Recently, the consumption of Greek yogurt has increased greatly in popularity. Walking down the dairy aisle of your local grocery store, you may notice a wider variety of Greek yogurt as more companies are beginning to expand with this trend. Greek yogurt differs from regular yogurt, as it is made when it is strained to remove the whey, or the liquid remaining after the milk is curdled. This produces a thicker yogurt with less sugar, fewer carbohydrates and more protein. We tend to think that Greek yogurt is an essential staple to a healthy diet. However, here are four common misconceptions about Greek yogurt and the truth behind them.
1. They are packed with protein. One of the most common thoughts when it comes to Greek yogurt is that each kind is packed with protein, making it better for you than regular yogurt. Though there is some truth to this idea, it does not ring true for every brand of yogurt. This could be attributed to the different straining processes used by individual companies as well as proportions when it comes to serving size. For example, some five-ounce containers are packed with nearly 10 grams of protein while Chobani’s six-ounce containers consist of 18 grams of protein — nearly a 50 percent increase. So remember, while Greek yogurt generally does consist of more protein than most regular yogurts, the amount is not consistent across the board. Different brands offer different amounts in each serving.
2. Greek yogurt is regulated. Contrary to popular belief, the FDA only has regulations in place for regular yogurt. That means that there are no rules to what can or cannot be labeled as “Greek yogurt.” As a result, companies can add additional ingredients to change the process of manufacturing the yogurt, while still being able to keep the “Greek” name. Often, they will add protein using whey concentrates and thickening agents such as modified corn starch, which in turn, makes the consumption of this yogurt less healthy than typically presumed. It is important to check labels prior to purchasing these yogurts to ensure that it is truly Greek. Look for milk and live active cultures as the main ingredients to confirm that you’re getting the real thing.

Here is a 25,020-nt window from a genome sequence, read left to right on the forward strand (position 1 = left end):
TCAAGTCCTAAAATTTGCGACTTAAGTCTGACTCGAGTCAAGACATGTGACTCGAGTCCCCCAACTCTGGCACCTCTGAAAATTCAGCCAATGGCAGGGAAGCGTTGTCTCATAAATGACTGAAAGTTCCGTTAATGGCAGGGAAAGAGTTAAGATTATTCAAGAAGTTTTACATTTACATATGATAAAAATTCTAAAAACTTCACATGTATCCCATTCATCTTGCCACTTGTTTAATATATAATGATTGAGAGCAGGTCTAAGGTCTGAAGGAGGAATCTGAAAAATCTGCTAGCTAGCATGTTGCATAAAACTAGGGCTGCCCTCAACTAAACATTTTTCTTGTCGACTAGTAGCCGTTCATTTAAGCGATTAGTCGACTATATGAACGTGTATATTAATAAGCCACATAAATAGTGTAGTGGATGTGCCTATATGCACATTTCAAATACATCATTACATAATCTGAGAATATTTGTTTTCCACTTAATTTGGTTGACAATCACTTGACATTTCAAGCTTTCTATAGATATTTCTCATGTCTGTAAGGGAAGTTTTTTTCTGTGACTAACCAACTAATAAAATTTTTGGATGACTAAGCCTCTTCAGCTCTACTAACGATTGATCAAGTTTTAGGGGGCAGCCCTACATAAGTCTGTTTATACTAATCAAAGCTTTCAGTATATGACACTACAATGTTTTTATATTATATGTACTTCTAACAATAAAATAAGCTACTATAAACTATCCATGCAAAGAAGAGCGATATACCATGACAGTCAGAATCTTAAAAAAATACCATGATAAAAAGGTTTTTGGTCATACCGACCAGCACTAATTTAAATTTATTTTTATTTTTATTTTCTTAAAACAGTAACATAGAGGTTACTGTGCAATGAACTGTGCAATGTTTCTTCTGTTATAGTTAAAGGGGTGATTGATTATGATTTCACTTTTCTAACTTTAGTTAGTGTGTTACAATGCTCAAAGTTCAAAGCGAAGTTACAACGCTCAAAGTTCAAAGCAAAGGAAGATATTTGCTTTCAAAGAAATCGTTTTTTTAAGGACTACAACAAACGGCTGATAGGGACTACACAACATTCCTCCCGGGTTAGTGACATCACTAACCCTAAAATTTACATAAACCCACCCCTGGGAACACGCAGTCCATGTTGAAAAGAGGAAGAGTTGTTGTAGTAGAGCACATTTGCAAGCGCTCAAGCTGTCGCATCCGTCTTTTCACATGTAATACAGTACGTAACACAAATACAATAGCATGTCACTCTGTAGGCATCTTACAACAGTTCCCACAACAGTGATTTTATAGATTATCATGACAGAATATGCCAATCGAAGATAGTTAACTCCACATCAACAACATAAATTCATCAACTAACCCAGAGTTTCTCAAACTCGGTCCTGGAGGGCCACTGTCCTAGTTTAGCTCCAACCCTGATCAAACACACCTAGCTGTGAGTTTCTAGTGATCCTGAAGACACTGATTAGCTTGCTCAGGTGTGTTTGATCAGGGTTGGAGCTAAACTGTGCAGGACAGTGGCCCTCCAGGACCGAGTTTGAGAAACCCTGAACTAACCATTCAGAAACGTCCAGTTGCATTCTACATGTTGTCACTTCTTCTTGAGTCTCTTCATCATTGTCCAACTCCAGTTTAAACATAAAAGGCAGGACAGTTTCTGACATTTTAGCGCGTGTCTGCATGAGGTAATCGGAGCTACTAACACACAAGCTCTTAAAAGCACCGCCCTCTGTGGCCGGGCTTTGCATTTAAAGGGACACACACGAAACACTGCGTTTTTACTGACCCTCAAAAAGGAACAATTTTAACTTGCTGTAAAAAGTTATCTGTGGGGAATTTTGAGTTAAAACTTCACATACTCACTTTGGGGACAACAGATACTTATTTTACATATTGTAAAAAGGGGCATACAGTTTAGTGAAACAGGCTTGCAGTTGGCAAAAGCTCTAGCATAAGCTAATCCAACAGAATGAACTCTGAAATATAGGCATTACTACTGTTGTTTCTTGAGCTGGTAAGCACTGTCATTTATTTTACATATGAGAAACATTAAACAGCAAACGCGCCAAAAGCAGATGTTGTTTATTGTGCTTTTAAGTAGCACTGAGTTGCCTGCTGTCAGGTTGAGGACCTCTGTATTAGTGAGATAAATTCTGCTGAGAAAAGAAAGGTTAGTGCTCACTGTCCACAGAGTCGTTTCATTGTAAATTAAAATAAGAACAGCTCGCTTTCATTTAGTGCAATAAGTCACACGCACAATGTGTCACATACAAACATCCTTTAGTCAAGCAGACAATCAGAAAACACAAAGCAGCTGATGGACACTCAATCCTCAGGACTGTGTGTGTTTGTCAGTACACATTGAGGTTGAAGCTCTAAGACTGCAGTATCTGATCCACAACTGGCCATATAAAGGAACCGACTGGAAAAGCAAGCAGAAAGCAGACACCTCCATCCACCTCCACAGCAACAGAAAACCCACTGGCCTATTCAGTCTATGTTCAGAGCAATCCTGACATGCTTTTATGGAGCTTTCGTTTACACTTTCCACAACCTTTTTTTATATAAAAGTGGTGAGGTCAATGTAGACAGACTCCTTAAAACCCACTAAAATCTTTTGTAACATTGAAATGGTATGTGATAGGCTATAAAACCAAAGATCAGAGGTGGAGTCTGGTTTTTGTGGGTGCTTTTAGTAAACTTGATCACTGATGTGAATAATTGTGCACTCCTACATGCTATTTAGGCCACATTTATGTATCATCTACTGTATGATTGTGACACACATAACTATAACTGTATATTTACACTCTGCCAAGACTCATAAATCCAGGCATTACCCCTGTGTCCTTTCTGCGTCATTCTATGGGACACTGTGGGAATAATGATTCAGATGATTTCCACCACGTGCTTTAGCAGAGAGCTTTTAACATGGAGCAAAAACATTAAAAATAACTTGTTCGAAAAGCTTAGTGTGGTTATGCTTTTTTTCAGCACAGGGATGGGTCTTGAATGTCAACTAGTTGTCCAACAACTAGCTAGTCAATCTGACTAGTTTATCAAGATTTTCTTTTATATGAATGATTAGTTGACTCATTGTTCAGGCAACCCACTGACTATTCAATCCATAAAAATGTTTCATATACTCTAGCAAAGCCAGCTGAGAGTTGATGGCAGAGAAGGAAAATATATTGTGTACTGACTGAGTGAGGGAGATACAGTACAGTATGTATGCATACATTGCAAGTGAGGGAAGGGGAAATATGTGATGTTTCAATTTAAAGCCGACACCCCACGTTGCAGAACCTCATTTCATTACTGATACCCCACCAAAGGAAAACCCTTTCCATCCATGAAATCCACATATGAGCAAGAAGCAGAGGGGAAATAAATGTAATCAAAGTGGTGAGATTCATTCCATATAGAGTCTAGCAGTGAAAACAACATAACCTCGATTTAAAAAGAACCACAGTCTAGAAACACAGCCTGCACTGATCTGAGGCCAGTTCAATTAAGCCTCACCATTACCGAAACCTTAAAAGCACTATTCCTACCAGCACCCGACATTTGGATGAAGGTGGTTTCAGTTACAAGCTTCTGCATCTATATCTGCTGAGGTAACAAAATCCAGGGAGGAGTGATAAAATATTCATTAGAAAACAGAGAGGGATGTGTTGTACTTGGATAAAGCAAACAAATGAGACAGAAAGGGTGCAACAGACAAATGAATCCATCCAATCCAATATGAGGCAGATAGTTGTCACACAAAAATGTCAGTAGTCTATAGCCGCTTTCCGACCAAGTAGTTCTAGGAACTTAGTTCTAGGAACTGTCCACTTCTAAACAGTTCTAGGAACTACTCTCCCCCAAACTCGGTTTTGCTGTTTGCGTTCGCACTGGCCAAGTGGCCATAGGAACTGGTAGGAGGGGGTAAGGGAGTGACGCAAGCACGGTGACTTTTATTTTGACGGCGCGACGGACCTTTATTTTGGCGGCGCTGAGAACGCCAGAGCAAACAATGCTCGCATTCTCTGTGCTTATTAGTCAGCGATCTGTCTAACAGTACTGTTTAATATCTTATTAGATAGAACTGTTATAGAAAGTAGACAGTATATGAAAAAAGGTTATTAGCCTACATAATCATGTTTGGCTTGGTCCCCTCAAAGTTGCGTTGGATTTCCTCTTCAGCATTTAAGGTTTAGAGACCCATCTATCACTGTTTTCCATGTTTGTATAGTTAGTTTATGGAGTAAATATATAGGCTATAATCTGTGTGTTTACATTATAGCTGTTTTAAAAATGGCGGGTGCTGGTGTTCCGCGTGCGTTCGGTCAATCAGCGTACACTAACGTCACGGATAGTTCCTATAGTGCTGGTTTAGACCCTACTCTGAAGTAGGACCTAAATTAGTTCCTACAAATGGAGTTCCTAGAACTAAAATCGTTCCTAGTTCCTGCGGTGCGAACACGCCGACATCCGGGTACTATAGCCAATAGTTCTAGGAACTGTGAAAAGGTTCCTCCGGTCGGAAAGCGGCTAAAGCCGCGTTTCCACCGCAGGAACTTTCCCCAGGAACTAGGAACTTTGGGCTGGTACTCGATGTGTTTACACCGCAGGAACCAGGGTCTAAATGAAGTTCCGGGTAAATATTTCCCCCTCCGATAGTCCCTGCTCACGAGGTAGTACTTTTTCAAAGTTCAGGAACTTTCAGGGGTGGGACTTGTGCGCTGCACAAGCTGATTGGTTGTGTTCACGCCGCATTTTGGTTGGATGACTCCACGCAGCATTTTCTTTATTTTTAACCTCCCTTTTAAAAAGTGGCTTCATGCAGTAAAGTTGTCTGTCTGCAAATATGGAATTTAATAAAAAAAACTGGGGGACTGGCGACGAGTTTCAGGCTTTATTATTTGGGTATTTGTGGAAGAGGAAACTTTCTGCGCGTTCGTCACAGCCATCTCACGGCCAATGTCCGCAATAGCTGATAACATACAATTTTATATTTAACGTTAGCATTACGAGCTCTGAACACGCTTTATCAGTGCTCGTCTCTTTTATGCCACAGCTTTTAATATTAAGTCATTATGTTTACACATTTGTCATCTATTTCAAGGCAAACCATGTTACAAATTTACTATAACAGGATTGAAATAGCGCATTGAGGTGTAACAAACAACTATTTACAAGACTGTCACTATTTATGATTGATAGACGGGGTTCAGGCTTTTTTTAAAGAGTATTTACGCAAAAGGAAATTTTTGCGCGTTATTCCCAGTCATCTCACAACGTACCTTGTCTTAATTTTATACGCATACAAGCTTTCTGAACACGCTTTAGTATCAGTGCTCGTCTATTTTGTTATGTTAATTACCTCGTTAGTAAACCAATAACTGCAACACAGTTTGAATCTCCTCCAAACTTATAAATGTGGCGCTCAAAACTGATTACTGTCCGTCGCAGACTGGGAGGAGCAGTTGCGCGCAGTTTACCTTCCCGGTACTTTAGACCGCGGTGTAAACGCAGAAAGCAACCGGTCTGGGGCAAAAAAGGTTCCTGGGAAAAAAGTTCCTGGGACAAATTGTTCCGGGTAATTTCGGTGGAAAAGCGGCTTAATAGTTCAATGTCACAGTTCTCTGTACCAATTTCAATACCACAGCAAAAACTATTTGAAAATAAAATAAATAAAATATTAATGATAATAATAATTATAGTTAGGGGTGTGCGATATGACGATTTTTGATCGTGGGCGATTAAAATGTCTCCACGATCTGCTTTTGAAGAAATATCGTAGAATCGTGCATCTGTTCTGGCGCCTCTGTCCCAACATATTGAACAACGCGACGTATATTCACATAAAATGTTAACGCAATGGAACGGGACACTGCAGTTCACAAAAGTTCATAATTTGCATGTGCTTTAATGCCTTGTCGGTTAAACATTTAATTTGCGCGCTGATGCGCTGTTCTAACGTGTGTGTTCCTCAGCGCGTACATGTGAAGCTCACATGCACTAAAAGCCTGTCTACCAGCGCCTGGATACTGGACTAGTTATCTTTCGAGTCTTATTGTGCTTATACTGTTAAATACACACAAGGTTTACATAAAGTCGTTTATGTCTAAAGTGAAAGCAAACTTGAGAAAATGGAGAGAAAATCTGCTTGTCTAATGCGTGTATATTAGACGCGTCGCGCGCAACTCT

3. Greek yogurt is vegetarian friendly. This is not true for every brand. Often, gelatin may be added to Greek yogurt to give it the proper texture. Gelatin usually comes from collagen obtained from various animal byproducts, which can present a problem for vegetarians who still consume milk, cheese and yogurt. Check for gelatin on the list of ingredients if you wish to avoid such additives.
4. Flavored Greek yogurt is also healthy. Many of us like to assume that all Greek yogurt is healthy, but this is not the case. Flavored Greek yogurt tends to contain a lot of sugar — sometimes as much as 15 to 25 grams per serving. The suggested daily sugar intake is 25 grams for women and 37.5 grams for men, according to the American Heart Association. That means that eating flavored Greek yogurt can easily increase your sugar intake far past recommended levels. Your best option is to go with a plain Greek yogurt and lightly sweeten it with fresh pieces of fruit, or lightly drizzle it with honey.
So while you may be thinking that you have opted for the healthier option by eating Greek yogurt, this might not always be the case. The increase in the consumption of Greek yogurt labels it as a trend to companies looking to make a profit, and sometimes that means that ingredients of the less nutritious variety are added to match the Greek label. In this case, always be sure to check the ingredients before you buy so that it can be a healthy choice.